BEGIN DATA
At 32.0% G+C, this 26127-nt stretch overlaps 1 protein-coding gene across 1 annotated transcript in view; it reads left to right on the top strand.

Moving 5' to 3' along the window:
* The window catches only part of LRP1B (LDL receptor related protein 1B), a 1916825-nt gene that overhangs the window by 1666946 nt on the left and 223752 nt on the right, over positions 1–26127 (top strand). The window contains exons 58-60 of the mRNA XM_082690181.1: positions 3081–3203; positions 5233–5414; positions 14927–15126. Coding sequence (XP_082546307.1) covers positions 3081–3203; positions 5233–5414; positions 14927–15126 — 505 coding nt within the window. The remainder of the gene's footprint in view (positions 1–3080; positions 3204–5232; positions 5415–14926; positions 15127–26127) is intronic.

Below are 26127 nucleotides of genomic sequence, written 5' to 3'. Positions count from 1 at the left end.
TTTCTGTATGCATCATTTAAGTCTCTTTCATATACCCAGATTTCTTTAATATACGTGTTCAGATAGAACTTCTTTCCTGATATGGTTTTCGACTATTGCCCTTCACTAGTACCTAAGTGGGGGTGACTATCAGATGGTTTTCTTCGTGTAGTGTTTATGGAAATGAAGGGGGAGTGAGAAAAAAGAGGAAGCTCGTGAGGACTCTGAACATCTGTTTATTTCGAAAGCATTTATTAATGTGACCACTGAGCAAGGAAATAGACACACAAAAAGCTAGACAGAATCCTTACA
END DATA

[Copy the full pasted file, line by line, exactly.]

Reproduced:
At 32.0% G+C, this 26127-nt stretch overlaps 1 protein-coding gene across 1 annotated transcript in view; it reads left to right on the top strand.

Moving 5' to 3' along the window:
* The window catches only part of LRP1B (LDL receptor related protein 1B), a 1916825-nt gene that overhangs the window by 1666946 nt on the left and 223752 nt on the right, over positions 1–26127 (top strand). The window contains exons 58-60 of the mRNA XM_082690181.1: positions 3081–3203; positions 5233–5414; positions 14927–15126. Coding sequence (XP_082546307.1) covers positions 3081–3203; positions 5233–5414; positions 14927–15126 — 505 coding nt within the window. The remainder of the gene's footprint in view (positions 1–3080; positions 3204–5232; positions 5415–14926; positions 15127–26127) is intronic.

Below are 26127 nucleotides of genomic sequence, written 5' to 3'. Positions count from 1 at the left end.
TTTCTGTATGCATCATTTAAGTCTCTTTCATATACCCAGATTTCTTTAATATACGTGTTCAGATAGAACTTCTTTCCTGATATGGTTTTCGACTATTGCCCTTCACTAGTACCTAAGTGGGGGTGACTATCAGATGGTTTTCTTCGTGTAGTGTTTATGGAAATGAAGGGGGAGTGAGAAAAAAGAGGAAGCTCGTGAGGACTCTGAACATCTGTTTATTTCGAAAGCATTTATTAATGTGACCACTGAGCAAGGAAATAGACACACAAAAAGCTAGACAGAATCCTTACA